"Attempts to find in the youngster 'the warped person within the murderous dictator' have proved unpersuasive. If we exclude our knowledge of what was to come, his family circumstances invoke, for the most part, sympathy for the child exposed to them."
-- Ian Kershaw,
"Hitler: l889-l936 Hubris."
Historian Ian Kershaw clearly understands the inherent risks in telling the story of the greatest sociopath of the 20th century. In his definitive two-volume biography of Adolf Hitler, after describing Hitler's difficult childhood with a stern authoritative father who beats him, he describes the biographer's dilemma: "A feasible in-built danger in any biographical approach," he writes, "is that it demands a level of empathy with the subject which can easily slide over into sympathy, perhaps even hidden or partial admiration."
Amen. The first draft of G. Ross Parker's script for CBS' proposed four-hour miniseries based on the first volume of Kershaw's work, secretly released to The Journal, does indeed at least in the beginning slide into sympathy, if not admiration.
If the printed page evokes sympathy, how much bigger is the problem when the young Hitler, a devoted son to his mother and a loyal friend, is shown playing cowboys and Indians with his pals in a sunny field in Linz, Austria, and sitting in a classroom where his teacher admires his intelligence and his dreams of one day getting out of Austria and becoming a great artist?
The script depicts the teenage Hitler on his first foray into big city life in Vienna, as a Goth-like poseur, dressed all in black carrying an ivory-topped cane -- a kind of Andy Warhol meets a wannabe rock star, railing against the Philistine bourgeoisie who wouldn't recognize talent if it hit them between the eyes, and pining for the beautiful rich blonde who doesn't know he's alive. Is this a character American teens can identify with -- or what? Their parents, on the other hand, could well respond to Hitler's virulent anti-communism, his bravery amid the slaughter of war and his military discipline maintained even as his fellow soldiers become a rabble.
"Hitler is a winner, a survivor," says a former top network executive who has read the script. "They throw everything at him, they try to kill him, they put him in jail, he finds a way out, he gets rid of his opponents, he wins. By the end of the second night he's the king -- he's the German Rocky."
John Fishel, president of The Jewish Federation of Greater Los Angeles, who has also read the script, says it's not really the screenwriter's fault that Hitler emerges as a recognizable human being.
"This is an extraordinarily complex person who did atrocious, horrible things, but to bring some life to him in a TV series, I was struck by the fact that it's an overly human portrayal of a guy who was the epitome of evil."
By the second night of the series, however, there is little for anybody to admire in this absurdly Chaplinesque mediocrity, with appalling manners, and a Messiah complex: ("Did you know I was born on Easter day?") He's an opportunist who delights in the poverty of the Germans because he sees it his path to power; a leader, surrounded by deviants and sycophants, who runs to save himself leaving his followers to die in the street; a self worshipper consumed by his own vanity; and a sexual "weirdo" who might be having an incestuous relationship with his young niece that drives her to suicide.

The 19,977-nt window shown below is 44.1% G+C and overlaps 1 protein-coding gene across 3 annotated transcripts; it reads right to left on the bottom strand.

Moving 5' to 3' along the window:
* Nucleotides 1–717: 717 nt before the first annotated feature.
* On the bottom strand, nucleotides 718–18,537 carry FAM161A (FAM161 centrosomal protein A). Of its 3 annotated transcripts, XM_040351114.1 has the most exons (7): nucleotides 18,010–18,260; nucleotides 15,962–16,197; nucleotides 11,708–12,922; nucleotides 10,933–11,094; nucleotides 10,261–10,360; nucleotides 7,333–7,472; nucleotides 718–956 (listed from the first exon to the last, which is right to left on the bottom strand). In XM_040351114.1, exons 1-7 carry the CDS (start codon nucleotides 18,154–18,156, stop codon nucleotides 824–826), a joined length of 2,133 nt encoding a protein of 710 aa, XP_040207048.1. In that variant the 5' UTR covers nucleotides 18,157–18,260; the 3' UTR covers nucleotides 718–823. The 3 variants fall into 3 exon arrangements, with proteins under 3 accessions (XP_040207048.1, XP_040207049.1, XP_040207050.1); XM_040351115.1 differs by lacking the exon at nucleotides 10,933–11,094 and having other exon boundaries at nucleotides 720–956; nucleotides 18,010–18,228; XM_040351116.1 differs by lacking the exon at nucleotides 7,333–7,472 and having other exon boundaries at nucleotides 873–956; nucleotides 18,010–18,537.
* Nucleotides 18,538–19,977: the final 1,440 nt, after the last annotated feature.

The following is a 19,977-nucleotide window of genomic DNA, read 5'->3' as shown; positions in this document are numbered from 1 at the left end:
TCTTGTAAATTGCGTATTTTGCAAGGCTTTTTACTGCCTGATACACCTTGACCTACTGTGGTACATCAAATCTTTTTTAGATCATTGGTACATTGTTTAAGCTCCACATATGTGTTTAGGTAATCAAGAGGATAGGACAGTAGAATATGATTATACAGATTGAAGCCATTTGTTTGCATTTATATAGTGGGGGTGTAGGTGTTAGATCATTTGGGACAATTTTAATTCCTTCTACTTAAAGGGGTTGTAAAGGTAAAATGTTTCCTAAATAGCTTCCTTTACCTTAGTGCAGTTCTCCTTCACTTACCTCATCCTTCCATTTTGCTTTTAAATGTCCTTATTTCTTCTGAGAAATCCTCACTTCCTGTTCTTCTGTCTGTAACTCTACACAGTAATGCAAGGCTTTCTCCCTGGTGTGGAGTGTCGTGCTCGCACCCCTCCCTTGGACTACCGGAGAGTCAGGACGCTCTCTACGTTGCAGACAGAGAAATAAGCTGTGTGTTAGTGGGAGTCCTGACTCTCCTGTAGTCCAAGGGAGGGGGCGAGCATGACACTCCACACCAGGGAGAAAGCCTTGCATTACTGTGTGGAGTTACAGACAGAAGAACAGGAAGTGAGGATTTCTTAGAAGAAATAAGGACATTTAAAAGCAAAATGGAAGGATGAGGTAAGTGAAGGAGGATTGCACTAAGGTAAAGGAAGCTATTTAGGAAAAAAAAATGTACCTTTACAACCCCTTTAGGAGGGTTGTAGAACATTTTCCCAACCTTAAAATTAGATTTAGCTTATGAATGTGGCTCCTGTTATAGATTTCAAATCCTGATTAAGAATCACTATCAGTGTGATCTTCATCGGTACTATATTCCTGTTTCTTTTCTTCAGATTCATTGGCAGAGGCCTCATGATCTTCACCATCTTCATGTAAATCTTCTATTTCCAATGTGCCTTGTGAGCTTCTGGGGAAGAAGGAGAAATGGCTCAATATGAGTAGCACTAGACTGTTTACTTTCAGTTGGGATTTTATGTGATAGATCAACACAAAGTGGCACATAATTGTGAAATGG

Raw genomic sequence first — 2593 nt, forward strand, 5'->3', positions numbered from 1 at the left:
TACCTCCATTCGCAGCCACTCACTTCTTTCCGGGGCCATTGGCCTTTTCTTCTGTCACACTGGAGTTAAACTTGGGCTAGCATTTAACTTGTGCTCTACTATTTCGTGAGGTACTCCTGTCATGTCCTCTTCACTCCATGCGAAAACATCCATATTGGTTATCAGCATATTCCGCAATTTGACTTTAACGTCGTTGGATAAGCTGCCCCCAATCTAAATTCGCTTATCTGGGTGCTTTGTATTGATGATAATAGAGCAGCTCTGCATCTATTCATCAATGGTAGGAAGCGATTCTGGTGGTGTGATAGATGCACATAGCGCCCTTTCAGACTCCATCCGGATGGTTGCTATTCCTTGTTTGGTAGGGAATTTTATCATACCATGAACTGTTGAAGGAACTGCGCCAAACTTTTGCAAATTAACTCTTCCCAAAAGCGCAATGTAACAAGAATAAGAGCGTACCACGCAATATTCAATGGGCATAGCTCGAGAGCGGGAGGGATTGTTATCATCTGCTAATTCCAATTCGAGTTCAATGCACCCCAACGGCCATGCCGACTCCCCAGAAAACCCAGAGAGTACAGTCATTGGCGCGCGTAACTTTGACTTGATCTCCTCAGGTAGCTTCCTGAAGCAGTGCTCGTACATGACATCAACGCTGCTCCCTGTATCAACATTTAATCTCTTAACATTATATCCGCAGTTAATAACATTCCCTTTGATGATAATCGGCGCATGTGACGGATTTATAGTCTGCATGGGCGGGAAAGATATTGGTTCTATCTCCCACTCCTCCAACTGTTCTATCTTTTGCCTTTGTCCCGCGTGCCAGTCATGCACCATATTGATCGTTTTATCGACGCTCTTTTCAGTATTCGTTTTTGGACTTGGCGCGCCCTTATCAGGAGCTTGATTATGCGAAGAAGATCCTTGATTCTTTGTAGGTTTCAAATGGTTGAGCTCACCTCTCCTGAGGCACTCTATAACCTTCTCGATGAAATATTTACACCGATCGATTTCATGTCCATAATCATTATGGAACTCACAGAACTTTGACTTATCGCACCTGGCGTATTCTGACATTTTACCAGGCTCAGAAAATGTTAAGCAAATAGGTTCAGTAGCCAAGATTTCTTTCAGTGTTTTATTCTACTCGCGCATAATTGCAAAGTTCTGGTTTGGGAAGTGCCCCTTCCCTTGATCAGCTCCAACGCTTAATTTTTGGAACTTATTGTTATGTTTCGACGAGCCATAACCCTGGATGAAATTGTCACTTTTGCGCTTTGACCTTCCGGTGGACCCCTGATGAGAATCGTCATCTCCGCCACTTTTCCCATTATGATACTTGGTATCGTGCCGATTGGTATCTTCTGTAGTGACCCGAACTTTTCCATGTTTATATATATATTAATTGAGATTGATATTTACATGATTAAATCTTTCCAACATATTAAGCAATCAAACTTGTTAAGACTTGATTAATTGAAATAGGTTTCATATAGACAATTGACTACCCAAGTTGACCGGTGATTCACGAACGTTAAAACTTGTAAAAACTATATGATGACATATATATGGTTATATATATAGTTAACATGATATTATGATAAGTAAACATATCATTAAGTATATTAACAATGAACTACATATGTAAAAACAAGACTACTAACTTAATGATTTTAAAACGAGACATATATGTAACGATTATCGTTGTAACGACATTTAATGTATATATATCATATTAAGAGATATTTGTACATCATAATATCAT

But will audiences get that far? Once the script gets into the heavy-duty politics, the endless strategic bull sessions between Hitler and his cohorts, they're likely to switch off in droves. To quote Oscar Wilde in another context, "It's worse than immoral, it's boring."
It's also, at times, faintly ridiculous. As a reliable historian, Kershaw refrains from putting words in Hitler's mouth, whereas television scripts are all about dialogue. And some of it is laughably banal.
Goring: "God in heaven, Goebbels, you're enough to turn me back to morphine."
Hitler: "Introduce me to more of these wealthy old ladies. They adore me. So many of their boys died in the Great War. So now they want to adopt me." (It sounds like a line straight out of "The Producers.")
There is a tendency to insert things that may appeal to American audiences. Parker (who wrote: "Exodus l947" for ABC television, "Sesame Street," cable TV's "Deadline," adapted from the Sam Fuller novel) invents a truly ludicrous scene between Hitler and his foreign press liaison, the half-American publisher Ernst Hanfstaengl. The Harvard-educated aristocrat Hanfstaengl plays "Hail Harvard" on the piano while Hitler marches up and down to the martial music. In the twinkling of an eye, the cheer "Hail Harvard" becomes "Heil Hitler."
"This is just what we need for the movement," an excited Adolf says. "On their feet, everyone shouting together." Harvard should sue.
As the Fuhrer furor has grown, some Jewish leaders have questioned CBS' timing in running a prime-time miniseries about a youthful Hitler with its inherent scenes of pageantry, marching bands and banners in the middle of one of the greatest crisis facing the Jews worldwide for 50 years.
Rabbi John Rosove of Temple Israel in Hollywood, who has also seen the script, says, "With the fear of terrorism everywhere and the economic recession, anti-Semites coming out of the woodwork all over Europe from the left and right, little sympathy anywhere for Israel, and a lot of latent anti-Semitism in America, the timing couldn't be worse."
Rosove worries about a subliminal message being conveyed by the story. "They had a lot of economic problems just like we do and Hitler brought them out of the depression. They might say, 'He did a bad thing killing all those people but if he hadn't done that he would have been a great leader,'" he says.